Imagine you're on the Titanic. All the life-boats have left and the ship is sinking. You can dress in an expensive Oscar-gown if you like, or a tuxedo that gives you the suavity of a Bond, James Bond. Next, fill your glass with some cocktail, or champagne, or spirits - any sort or measure; the bar is free and credit is cheap.
On the stage is Kurt Vonnegut and his famous Slaughterhouse 5. You have wanted to see them perform for years; and here they are in the exclusive and intimate surroundings of the Titanic's emptying ball-room. When they sing - Vonnegut does a Tom Waits rasp, an intense and somewhat delicious misery - their lyrics remind you that you are on a sinking ship, a ship believed to be unsinkable, a ship that is sinking indeed because it almost crossed the Atlantic in record time. (What a story that would have been.)
Personally, I prefer more optimism. Slaughterhouse 5 is well-written; Vonnegut tells a storblade's too blunt to slit my wrists sort of way. Then, having been forced to live, I fall off a platform and under a train.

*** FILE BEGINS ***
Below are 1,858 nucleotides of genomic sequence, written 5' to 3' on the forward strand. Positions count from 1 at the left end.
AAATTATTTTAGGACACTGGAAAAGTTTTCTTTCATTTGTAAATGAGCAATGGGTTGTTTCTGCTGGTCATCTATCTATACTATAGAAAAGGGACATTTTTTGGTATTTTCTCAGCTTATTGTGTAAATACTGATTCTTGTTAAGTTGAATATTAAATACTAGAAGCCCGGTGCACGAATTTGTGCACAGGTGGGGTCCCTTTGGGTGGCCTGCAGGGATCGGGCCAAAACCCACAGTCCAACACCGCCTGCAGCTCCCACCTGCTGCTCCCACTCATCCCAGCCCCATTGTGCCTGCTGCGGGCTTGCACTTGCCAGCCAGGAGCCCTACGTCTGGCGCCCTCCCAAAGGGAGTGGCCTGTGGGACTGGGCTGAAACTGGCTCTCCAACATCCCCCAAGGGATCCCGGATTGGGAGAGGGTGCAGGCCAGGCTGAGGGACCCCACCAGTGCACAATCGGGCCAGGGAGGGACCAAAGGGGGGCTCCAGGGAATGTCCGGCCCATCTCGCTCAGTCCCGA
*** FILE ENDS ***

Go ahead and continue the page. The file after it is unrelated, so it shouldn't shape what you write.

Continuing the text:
y that spans several decades, and he does so using simple devices that kept me engaged, though he was telling his multi-decade story simultaneously. His lead character, Billy Pilgrim, is intriguing, amusing in a
Anyway, I won't recommend this book - it has too many fans already. Instead I will call it a period piece - published during the Vietnam War and it keeps one eye on the fire-bombing of Dresden. I am glad that I have read it, however; and having finished I am going to ask the band to play a different tune. I'm drowning out here.